Other minor candidates included Kan Kit-hung (簡傑鴻),[7] Yu Wing-yin (余永賢), consultant of the Hong Kong Applied Science and Technology Research Institute,[8][9][10] Wu Sai-chuen (胡世全), a former DAB member[11] and Roger Chan Yuet-tung (陳乙東).[12] None of them was successfully nominated.

Expressed interest but did not run [ edit ]

Pre-nomination events [ edit ]

The non-official convenor of the Executive Council Leung Chun-ying announced his plan to run on 9 September and resigned from his post in the government in mid September 2011.[13] Chief Secretary for Administration Henry Tang, considered the first choice of Beijing, resigned from government in late September 2011.[14] Rita Fan and Regina Ip also said they were considering running for the post, but dropped out on 15 December. Fan lost a lot of public support and respect by taking six months to consider her candidacy. After much prevarication-induced speculation, Fan announced that she would not participate because her age and health would become concerns into the CE term; and she endorsed Henry Tang instead.[15]

Pan-democrats' primary [ edit ]

Civic Party legislator Alan Leong who contested the 2007 Chief Executive election expressed an interest in standing again but later announced that the Civic Party would not join the election. Albert Ho, the chairman of the Democratic Party decided to run for the post on 4 October 2011.[16] Frederick Fung, former chairman of the Association for Democracy and People's Livelihood (ADPL), also expressed his interest in running for the post, and officially announced his decision to participate in the election on 8 December 2011.

After winning over 150 seats in the Election Committee subsector elections, the pan-democrats conducted the "Pan-dem Chief Executive Primary Election" to decide on a unified candidate for the pan-democrat camp on 8 January 2012. The organising committee consisted of 7 members, representing the Democratic Party, the Civic Party, the ADPL, the Neo Democrats, the Professional Commons, the Power for Democracy and the Hong Kong Democratic Development Network respectively. The 4 co-organising political parties agreed to nominate the winner of the primary election.[17] However, some pan-democratic parties, including the League of Social Democrats, the People Power and the Labour Party, were against the primary election and the "small-circle election" at all. All Hong Kong permanent residents aged 18 or over were eligible to vote at the 74 polling stations; 33,932 votes were cast. The result combined the public voting and the poll conducted by the University of Hong Kong Public Opinion Programme between 3 and 6 January with equal weights. Albert Ho won with 67.2% in the voting and 54.6% in the poll.[18][19]

Early 2012 [ edit ]

After Henry Tang became embroiled in an unauthorised building works scandal in February 2012, the field of potential pro-Beijing candidates once again opened up: New People's Party legislator Regina Ip re-announced her interest in running for the post on 20 February; at the same time, Legislative Council president Jasper Tsang of the Democratic Alliance for the Betterment and Progress of Hong Kong (DAB) also said he was "seriously considering" running for the post.[20] In addition to Rita Fan, Financial Secretary John Tsang and Secretary for Development Carrie Lam, businessman Victor Fung and Joseph Yam were touted by pundits as possible candidates.[15] Tsang's final decision not to stand, after ten days of deliberations,[21] was influenced by concerns about the intrusion of party politics into the chief executive race, and the effect of his candidature (and potential success in getting elected) for the DAB in the forthcoming Legislative Council elections in September.[22] Ip failed to receive enough nominations before the deadline and thus did not qualify to stand for the election.[23]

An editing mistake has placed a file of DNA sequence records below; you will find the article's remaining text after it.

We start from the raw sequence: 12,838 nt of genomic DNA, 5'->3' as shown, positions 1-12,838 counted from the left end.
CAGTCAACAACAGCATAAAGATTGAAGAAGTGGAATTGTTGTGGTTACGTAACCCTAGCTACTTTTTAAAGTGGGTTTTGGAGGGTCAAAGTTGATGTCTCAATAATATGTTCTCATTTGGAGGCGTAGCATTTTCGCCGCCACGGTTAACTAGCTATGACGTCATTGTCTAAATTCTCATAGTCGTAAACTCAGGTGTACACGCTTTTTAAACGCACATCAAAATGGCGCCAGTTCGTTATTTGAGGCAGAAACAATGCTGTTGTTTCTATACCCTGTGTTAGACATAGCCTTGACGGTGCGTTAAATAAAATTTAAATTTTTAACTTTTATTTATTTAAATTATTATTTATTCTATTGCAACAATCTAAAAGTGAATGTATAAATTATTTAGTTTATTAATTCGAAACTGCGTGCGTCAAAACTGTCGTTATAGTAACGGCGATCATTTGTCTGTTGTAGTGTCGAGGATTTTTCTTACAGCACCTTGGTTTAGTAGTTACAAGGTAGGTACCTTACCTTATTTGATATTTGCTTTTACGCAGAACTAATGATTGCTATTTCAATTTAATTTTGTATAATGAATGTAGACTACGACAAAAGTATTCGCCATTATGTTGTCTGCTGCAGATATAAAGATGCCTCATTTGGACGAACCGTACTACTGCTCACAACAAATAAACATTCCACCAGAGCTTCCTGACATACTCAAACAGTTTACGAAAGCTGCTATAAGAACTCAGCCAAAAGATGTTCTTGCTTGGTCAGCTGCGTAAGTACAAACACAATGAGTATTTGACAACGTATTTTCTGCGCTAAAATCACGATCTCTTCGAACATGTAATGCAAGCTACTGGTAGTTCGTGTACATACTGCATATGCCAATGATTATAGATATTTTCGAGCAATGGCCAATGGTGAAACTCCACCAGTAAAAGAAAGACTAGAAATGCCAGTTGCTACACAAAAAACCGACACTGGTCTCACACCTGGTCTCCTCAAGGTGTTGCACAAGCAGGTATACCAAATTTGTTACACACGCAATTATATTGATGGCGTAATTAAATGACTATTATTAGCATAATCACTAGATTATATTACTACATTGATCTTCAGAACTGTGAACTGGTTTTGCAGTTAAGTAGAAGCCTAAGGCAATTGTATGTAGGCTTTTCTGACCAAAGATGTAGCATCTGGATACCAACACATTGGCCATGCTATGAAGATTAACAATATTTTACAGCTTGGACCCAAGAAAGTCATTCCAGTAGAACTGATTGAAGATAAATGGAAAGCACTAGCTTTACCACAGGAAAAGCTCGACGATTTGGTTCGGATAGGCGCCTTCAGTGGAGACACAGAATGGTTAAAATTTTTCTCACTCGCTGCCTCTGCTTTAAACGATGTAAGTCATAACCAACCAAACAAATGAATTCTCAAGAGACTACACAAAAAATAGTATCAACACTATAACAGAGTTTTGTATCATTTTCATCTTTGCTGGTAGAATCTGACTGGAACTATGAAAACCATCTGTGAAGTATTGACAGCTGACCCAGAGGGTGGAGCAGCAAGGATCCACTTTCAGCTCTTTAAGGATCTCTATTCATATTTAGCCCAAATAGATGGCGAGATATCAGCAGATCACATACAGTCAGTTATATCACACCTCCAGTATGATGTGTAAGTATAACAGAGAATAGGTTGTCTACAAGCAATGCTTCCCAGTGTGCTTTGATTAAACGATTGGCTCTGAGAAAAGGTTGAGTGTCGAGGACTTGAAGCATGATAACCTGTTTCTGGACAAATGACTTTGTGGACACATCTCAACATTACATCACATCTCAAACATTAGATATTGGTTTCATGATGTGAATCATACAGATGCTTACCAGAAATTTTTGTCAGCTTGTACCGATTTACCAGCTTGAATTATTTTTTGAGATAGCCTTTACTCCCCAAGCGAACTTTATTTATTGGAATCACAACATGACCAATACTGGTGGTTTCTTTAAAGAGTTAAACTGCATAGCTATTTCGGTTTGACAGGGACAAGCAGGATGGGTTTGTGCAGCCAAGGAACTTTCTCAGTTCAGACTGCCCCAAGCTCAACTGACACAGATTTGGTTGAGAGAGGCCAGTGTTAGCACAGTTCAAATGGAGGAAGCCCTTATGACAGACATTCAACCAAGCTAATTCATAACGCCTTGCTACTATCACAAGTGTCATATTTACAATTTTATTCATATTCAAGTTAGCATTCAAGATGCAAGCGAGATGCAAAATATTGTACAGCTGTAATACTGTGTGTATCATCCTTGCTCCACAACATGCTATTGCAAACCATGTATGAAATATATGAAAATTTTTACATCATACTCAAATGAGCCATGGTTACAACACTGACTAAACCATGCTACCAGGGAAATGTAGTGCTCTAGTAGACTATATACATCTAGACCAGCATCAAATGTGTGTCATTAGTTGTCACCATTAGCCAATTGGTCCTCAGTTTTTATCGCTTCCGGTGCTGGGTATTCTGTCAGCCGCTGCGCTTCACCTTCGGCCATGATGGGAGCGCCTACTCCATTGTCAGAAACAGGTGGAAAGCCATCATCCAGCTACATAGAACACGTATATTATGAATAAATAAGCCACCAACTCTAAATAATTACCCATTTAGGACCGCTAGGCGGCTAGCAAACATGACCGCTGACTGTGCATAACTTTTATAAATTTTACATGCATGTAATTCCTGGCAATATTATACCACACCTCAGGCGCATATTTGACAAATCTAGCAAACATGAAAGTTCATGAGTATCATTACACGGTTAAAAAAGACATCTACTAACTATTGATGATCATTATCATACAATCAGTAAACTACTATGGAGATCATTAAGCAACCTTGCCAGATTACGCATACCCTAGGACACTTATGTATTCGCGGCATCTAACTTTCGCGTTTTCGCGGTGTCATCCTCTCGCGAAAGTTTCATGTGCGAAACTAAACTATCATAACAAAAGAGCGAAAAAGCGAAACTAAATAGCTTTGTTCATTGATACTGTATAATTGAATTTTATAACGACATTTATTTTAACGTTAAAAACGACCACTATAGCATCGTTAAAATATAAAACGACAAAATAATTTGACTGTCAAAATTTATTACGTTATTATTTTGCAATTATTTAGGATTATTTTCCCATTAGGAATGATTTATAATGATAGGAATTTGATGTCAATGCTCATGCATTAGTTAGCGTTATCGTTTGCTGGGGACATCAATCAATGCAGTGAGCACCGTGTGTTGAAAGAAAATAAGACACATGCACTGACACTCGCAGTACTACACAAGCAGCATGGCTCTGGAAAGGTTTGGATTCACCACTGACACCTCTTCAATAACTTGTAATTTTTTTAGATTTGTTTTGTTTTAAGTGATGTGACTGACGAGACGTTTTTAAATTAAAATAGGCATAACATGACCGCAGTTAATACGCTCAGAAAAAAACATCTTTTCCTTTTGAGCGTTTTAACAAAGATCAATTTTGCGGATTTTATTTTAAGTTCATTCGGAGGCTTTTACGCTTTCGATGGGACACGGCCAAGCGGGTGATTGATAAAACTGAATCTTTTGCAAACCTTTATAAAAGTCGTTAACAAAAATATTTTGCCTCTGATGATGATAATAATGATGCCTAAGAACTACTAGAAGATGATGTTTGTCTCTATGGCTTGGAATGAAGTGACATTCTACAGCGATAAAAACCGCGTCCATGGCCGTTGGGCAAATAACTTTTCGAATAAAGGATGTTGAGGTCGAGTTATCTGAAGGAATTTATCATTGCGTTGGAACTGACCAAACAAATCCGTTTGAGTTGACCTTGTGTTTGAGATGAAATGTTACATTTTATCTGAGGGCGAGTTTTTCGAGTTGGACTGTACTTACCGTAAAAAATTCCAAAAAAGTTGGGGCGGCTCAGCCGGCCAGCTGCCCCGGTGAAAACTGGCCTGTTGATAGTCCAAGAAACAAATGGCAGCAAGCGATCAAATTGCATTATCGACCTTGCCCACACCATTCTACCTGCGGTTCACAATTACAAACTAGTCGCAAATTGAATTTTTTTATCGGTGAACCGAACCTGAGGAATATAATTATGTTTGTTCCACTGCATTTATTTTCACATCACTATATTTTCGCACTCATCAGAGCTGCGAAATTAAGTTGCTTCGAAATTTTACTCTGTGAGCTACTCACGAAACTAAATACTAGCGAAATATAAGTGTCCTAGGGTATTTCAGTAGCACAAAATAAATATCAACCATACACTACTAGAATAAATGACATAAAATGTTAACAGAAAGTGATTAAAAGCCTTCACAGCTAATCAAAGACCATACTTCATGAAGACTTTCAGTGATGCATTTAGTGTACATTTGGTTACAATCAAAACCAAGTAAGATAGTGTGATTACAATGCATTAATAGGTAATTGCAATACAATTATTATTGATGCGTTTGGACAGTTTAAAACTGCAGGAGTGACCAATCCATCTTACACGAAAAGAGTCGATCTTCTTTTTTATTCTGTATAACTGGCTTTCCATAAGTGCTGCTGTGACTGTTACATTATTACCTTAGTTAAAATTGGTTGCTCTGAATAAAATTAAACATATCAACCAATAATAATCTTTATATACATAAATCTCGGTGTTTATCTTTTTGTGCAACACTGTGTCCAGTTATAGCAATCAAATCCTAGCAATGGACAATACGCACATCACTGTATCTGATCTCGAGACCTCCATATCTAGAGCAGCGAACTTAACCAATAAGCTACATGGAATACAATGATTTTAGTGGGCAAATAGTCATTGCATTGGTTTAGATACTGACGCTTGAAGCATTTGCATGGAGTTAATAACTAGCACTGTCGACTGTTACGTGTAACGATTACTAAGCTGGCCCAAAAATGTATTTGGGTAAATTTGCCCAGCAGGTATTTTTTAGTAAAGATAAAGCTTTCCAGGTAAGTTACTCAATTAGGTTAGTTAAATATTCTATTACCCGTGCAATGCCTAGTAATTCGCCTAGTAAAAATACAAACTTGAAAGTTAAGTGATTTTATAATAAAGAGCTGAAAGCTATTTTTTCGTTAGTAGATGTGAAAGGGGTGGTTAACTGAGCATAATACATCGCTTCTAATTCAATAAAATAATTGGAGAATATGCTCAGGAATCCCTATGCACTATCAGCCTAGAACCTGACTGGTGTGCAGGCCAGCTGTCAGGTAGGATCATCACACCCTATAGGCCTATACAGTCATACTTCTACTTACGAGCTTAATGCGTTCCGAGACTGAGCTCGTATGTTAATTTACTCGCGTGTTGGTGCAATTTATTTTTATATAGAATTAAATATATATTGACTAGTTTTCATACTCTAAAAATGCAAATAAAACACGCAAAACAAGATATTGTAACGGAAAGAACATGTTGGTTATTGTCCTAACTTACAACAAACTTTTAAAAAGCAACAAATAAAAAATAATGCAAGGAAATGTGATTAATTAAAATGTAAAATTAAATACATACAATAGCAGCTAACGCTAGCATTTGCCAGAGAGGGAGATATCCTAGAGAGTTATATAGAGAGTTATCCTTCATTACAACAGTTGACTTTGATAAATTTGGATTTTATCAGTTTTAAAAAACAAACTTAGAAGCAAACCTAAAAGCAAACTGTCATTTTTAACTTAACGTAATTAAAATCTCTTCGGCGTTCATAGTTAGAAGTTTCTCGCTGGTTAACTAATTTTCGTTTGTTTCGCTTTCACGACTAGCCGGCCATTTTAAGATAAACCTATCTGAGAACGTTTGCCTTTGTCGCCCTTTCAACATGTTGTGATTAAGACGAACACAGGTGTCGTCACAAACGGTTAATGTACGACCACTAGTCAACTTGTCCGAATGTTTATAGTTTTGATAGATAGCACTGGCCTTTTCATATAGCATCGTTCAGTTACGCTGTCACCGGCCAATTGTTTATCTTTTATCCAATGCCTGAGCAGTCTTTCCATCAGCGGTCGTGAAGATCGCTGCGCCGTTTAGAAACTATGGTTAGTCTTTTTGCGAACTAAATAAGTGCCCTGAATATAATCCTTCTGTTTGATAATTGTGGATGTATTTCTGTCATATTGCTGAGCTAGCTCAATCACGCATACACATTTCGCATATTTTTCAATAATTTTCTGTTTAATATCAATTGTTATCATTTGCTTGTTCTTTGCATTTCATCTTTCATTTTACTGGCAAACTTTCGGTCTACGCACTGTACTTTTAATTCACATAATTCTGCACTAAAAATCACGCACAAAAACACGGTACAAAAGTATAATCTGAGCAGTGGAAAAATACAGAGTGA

Nominations [ edit ]

The nomination period ran from 14 to 29 February 2012, which Albert Ho was the first declared candidate to submit his nomination, having secured 184 votes (including his own) from Election Committee members. He failed to capture 21 of the known pan-democrat votes.[24]

Nominations by candidate

  Henry Tang (32.69%)
  Leung Chun-ying (25.57%)
  Albert Ho (15.76%)
  Did not nominate (25.98%)

Henry Tang was the second to submit his nomination; he did so earlier than planned on 20 February after having secured 379 nominations, days after his implication in an illegal structure scandal and on the day the press published allegations of yet another of his extra-marital liaisons.[25] Tang's nominees included most of the major local property magnates: Li Ka-shing, Lee Shau-kee of Henderson Land Development, New World Development's Henry Cheng and Sun Hung Kai Properties' Raymond and Thomas Kwok, Chinese Estates Holdings chairman Joseph Lau,[26] Robert Ng of Sino Group, Hopewell Holdings chairman Gordon Wu;[27] Tang is also endorsed by Heung Yee Kuk chairman Lau Wong-fat and film director Stephen Chow.[26]

Tang's early nomination was seen by some pundits as a strategic move to lock in his gains early; others suggest that it was a pre-emptive move ahead of pronouncements from Beijing.[28]

"Inevitably, [Tang's] refusal to quit has put Beijing in a difficult position as signs of unwavering support will be taken as evidence that the election has a pre-determined winner. Worse, it risks provoking the public further and triggering a crisis if he is allowed to govern with his integrity in shreds."

— Leader, South China Morning Post, 22 February 2012